Practice should occur at least twice a day for just fifteen minutes each. Our studies have shown that this is sufficient to become a proficient typist in just 6 months. By that time, homework should become easier, note taking should become less of a chore (using a portable keyboard like an AlphaSmart), and above all, learning will become less of a chore.

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There have been a lot of articles written recently about the “Fluency” approach to teaching. Some criticize it, calling it robotic… that learning by rote or memorization isn’t really learning. We beg to differ. You become fluent in something when you can do it almost subconsciously, that is, you don’t have to think about it. Educational experts have shown that when a student expends energy trying to decode words or sentences, he or she has difficulty with comprehension. Likewise, a child who cannot form or locate the letters on a keyboard will find composition almost impossible. Typing skills are complex tasks but when broken down into sub-skills as we do with Keyboard Classroom, a learning disabled child can advance quickly. Once a sub-skill is mastered, the student moves up a level and is introduced to the next one, while practicing … Read More

Dyslexia and Keyboarding

Stefan is an incredible 12 year old who’s intellect far surpasses his age. He has dyslexia BUT when he learned to type at a computer keyboard using Keyboard Classroom, he found his learning disorder went away. He no longer mixed up his B’s and D’s and P’s and Q’s. The keyboard wouldn’t let him. His Mom says it has opened up a whole new world of opportunities and that once he receives an AlphaSmart for note taking in school, he’ll have no problems keeping up with his classmates.

Richard Wanderman is an adult with Dyslexia who has helped himself and others by using the computer instead of a pen or pencil. He tours the country explaining why it works. “Writing with pen and ink is like sculpting stone: mistakes are costly, and that knowledge feeds back into the composition process. Writing with a computer is like sculpting clay: mistakes are fixable at any time, and that knowledge feeds back into the composition process.”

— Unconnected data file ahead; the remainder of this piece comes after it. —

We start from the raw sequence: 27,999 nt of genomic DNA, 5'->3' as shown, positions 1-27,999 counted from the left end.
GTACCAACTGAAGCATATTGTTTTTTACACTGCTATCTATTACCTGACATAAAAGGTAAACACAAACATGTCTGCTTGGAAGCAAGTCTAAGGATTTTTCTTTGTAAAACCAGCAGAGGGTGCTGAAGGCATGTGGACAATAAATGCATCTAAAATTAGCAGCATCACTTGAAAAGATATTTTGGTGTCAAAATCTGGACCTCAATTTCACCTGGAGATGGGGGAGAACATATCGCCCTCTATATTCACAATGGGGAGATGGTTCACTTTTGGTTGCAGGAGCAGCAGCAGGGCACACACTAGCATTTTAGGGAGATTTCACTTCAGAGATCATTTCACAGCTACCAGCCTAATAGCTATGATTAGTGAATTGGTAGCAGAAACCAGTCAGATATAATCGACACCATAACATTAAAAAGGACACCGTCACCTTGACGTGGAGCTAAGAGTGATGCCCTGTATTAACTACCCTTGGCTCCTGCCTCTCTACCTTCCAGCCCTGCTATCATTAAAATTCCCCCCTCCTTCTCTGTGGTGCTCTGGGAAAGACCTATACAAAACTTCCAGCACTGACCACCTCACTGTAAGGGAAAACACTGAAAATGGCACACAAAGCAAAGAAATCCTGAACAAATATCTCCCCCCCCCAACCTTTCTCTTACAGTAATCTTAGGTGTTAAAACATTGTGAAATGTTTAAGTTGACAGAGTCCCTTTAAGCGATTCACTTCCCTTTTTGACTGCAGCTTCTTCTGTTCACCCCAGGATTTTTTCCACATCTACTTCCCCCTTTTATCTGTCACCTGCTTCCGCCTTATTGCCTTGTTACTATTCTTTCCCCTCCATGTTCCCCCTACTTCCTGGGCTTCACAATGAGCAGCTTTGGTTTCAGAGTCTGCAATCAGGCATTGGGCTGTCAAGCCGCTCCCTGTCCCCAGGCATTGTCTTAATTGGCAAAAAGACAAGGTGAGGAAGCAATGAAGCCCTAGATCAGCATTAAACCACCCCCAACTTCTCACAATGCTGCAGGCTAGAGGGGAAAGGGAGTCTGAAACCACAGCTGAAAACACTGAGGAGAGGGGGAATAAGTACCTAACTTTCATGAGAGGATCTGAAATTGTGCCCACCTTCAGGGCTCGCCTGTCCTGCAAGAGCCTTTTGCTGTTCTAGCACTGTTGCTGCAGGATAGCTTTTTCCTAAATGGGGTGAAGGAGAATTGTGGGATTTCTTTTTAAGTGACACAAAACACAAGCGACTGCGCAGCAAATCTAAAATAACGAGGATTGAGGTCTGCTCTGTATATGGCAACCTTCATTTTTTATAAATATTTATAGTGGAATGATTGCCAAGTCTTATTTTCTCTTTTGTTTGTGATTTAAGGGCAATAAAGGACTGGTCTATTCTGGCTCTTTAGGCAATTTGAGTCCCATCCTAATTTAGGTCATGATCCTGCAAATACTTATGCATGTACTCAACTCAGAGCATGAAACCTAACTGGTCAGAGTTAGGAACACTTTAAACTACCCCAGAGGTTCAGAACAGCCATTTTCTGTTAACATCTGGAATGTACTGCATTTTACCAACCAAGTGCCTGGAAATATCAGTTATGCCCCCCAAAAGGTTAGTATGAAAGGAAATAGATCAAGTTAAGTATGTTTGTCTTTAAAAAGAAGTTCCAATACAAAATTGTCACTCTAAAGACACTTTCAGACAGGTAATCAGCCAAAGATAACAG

I couldn’t say it any better. To learn more, visit his web site at http://www.ldresources.org/?p=172

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Stefan is an incredible 12 year old who’s intellect far surpasses his age. He has dyslexia BUT when he learned to type at a computer keyboard using Keyboard Classroom, he found his learning disorder went away. He no longer mixed up his B’s and D’s and P’s and Q’s. The keyboard wouldn’t let him. His Mom says it has opened up a whole new world of opportunities and that once he receives an AlphaSmart for note taking in school, he’ll have no problems keeping up with his classmates. Richard Wanderman is an adult with Dyslexia who has helped himself and others by using the computer instead of a pen or pencil. He tours the country explaining why it works. “Writing with pen and ink is like sculpting stone: mistakes are costly, and that knowledge feeds back into the composition process. … Read More

Keyboard Classroom is ready for you!

Keyboard Classroom teaches typing skills in fast in one-minute sprints, quickly
developing speed and accuracy. As I said in my previous post, when a child with